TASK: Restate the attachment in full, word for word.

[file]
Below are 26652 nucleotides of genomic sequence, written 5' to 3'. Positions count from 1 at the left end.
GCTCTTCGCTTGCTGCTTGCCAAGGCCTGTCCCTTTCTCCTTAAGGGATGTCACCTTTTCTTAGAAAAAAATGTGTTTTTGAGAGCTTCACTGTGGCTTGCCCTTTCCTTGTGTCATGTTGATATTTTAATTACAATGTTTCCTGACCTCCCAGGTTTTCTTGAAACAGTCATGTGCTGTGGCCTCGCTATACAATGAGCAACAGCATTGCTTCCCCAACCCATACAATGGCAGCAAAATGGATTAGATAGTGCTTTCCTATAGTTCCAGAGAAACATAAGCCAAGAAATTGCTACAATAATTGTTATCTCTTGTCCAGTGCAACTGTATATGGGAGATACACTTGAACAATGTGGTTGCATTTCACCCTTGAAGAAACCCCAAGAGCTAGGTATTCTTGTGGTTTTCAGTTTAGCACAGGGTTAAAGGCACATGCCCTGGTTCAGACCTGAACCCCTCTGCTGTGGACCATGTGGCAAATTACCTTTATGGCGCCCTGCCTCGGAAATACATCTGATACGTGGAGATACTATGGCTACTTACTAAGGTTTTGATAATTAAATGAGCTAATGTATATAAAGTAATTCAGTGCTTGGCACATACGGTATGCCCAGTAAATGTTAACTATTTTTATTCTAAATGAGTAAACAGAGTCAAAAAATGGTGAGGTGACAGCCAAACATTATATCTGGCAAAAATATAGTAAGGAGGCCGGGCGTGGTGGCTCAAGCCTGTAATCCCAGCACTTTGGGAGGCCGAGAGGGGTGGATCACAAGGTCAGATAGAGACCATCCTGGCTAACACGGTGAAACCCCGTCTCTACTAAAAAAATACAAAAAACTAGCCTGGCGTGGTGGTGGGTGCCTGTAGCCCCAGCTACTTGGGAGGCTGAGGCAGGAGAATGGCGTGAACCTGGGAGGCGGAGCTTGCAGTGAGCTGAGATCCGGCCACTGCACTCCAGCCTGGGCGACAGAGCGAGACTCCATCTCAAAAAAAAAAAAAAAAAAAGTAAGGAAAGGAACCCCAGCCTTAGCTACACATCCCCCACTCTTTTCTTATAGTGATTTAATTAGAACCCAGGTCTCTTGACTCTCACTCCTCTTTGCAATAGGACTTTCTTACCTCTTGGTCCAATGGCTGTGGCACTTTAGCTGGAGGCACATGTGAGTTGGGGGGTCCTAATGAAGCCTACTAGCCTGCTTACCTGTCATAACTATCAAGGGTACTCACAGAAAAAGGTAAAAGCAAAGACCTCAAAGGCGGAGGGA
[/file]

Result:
Below are 26652 nucleotides of genomic sequence, written 5' to 3'. Positions count from 1 at the left end.
GCTCTTCGCTTGCTGCTTGCCAAGGCCTGTCCCTTTCTCCTTAAGGGATGTCACCTTTTCTTAGAAAAAAATGTGTTTTTGAGAGCTTCACTGTGGCTTGCCCTTTCCTTGTGTCATGTTGATATTTTAATTACAATGTTTCCTGACCTCCCAGGTTTTCTTGAAACAGTCATGTGCTGTGGCCTCGCTATACAATGAGCAACAGCATTGCTTCCCCAACCCATACAATGGCAGCAAAATGGATTAGATAGTGCTTTCCTATAGTTCCAGAGAAACATAAGCCAAGAAATTGCTACAATAATTGTTATCTCTTGTCCAGTGCAACTGTATATGGGAGATACACTTGAACAATGTGGTTGCATTTCACCCTTGAAGAAACCCCAAGAGCTAGGTATTCTTGTGGTTTTCAGTTTAGCACAGGGTTAAAGGCACATGCCCTGGTTCAGACCTGAACCCCTCTGCTGTGGACCATGTGGCAAATTACCTTTATGGCGCCCTGCCTCGGAAATACATCTGATACGTGGAGATACTATGGCTACTTACTAAGGTTTTGATAATTAAATGAGCTAATGTATATAAAGTAATTCAGTGCTTGGCACATACGGTATGCCCAGTAAATGTTAACTATTTTTATTCTAAATGAGTAAACAGAGTCAAAAAATGGTGAGGTGACAGCCAAACATTATATCTGGCAAAAATATAGTAAGGAGGCCGGGCGTGGTGGCTCAAGCCTGTAATCCCAGCACTTTGGGAGGCCGAGAGGGGTGGATCACAAGGTCAGATAGAGACCATCCTGGCTAACACGGTGAAACCCCGTCTCTACTAAAAAAATACAAAAAACTAGCCTGGCGTGGTGGTGGGTGCCTGTAGCCCCAGCTACTTGGGAGGCTGAGGCAGGAGAATGGCGTGAACCTGGGAGGCGGAGCTTGCAGTGAGCTGAGATCCGGCCACTGCACTCCAGCCTGGGCGACAGAGCGAGACTCCATCTCAAAAAAAAAAAAAAAAAAAGTAAGGAAAGGAACCCCAGCCTTAGCTACACATCCCCCACTCTTTTCTTATAGTGATTTAATTAGAACCCAGGTCTCTTGACTCTCACTCCTCTTTGCAATAGGACTTTCTTACCTCTTGGTCCAATGGCTGTGGCACTTTAGCTGGAGGCACATGTGAGTTGGGGGGTCCTAATGAAGCCTACTAGCCTGCTTACCTGTCATAACTATCAAGGGTACTCACAGAAAAAGGTAAAAGCAAAGACCTCAAAGGCGGAGGGA